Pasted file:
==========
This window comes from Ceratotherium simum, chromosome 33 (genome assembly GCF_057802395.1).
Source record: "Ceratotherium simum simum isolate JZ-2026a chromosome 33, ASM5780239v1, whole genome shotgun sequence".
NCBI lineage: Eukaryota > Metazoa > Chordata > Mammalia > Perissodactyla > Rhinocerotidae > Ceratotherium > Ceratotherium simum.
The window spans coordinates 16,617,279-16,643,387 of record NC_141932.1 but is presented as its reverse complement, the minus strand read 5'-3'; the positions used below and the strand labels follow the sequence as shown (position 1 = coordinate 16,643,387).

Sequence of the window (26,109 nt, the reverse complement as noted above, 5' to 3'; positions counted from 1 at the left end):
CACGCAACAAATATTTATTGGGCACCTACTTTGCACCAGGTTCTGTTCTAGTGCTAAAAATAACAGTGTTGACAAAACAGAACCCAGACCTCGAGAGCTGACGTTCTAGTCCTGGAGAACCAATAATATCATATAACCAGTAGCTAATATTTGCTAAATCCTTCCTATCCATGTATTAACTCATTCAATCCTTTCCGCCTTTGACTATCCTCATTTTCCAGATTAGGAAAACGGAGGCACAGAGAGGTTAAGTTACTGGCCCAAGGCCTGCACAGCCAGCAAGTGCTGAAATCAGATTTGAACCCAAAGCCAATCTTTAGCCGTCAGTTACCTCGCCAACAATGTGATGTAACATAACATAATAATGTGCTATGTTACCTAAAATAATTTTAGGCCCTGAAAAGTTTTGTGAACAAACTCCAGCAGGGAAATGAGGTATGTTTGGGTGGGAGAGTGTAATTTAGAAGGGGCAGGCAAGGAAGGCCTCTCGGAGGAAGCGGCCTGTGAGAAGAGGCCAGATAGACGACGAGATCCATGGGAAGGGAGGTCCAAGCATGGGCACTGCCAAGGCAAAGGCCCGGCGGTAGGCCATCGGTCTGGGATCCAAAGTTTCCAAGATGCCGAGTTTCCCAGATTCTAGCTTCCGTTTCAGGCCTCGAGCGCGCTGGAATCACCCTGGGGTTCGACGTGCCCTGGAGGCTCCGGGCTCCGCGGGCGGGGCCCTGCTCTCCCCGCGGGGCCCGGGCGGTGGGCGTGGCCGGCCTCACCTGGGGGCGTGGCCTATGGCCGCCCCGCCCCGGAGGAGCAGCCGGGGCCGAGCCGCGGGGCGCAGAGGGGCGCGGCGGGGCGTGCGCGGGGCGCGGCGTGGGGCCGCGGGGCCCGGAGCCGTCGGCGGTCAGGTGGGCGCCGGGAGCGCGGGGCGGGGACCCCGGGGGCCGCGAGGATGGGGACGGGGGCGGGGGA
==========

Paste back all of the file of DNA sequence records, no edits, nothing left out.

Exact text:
This window comes from Ceratotherium simum, chromosome 33 (genome assembly GCF_057802395.1).
Source record: "Ceratotherium simum simum isolate JZ-2026a chromosome 33, ASM5780239v1, whole genome shotgun sequence".
NCBI lineage: Eukaryota > Metazoa > Chordata > Mammalia > Perissodactyla > Rhinocerotidae > Ceratotherium > Ceratotherium simum.
The window spans coordinates 16,617,279-16,643,387 of record NC_141932.1 but is presented as its reverse complement, the minus strand read 5'-3'; the positions used below and the strand labels follow the sequence as shown (position 1 = coordinate 16,643,387).

Sequence of the window (26,109 nt, the reverse complement as noted above, 5' to 3'; positions counted from 1 at the left end):
CACGCAACAAATATTTATTGGGCACCTACTTTGCACCAGGTTCTGTTCTAGTGCTAAAAATAACAGTGTTGACAAAACAGAACCCAGACCTCGAGAGCTGACGTTCTAGTCCTGGAGAACCAATAATATCATATAACCAGTAGCTAATATTTGCTAAATCCTTCCTATCCATGTATTAACTCATTCAATCCTTTCCGCCTTTGACTATCCTCATTTTCCAGATTAGGAAAACGGAGGCACAGAGAGGTTAAGTTACTGGCCCAAGGCCTGCACAGCCAGCAAGTGCTGAAATCAGATTTGAACCCAAAGCCAATCTTTAGCCGTCAGTTACCTCGCCAACAATGTGATGTAACATAACATAATAATGTGCTATGTTACCTAAAATAATTTTAGGCCCTGAAAAGTTTTGTGAACAAACTCCAGCAGGGAAATGAGGTATGTTTGGGTGGGAGAGTGTAATTTAGAAGGGGCAGGCAAGGAAGGCCTCTCGGAGGAAGCGGCCTGTGAGAAGAGGCCAGATAGACGACGAGATCCATGGGAAGGGAGGTCCAAGCATGGGCACTGCCAAGGCAAAGGCCCGGCGGTAGGCCATCGGTCTGGGATCCAAAGTTTCCAAGATGCCGAGTTTCCCAGATTCTAGCTTCCGTTTCAGGCCTCGAGCGCGCTGGAATCACCCTGGGGTTCGACGTGCCCTGGAGGCTCCGGGCTCCGCGGGCGGGGCCCTGCTCTCCCCGCGGGGCCCGGGCGGTGGGCGTGGCCGGCCTCACCTGGGGGCGTGGCCTATGGCCGCCCCGCCCCGGAGGAGCAGCCGGGGCCGAGCCGCGGGGCGCAGAGGGGCGCGGCGGGGCGTGCGCGGGGCGCGGCGTGGGGCCGCGGGGCCCGGAGCCGTCGGCGGTCAGGTGGGCGCCGGGAGCGCGGGGCGGGGACCCCGGGGGCCGCGAGGATGGGGACGGGGGCGGGGGA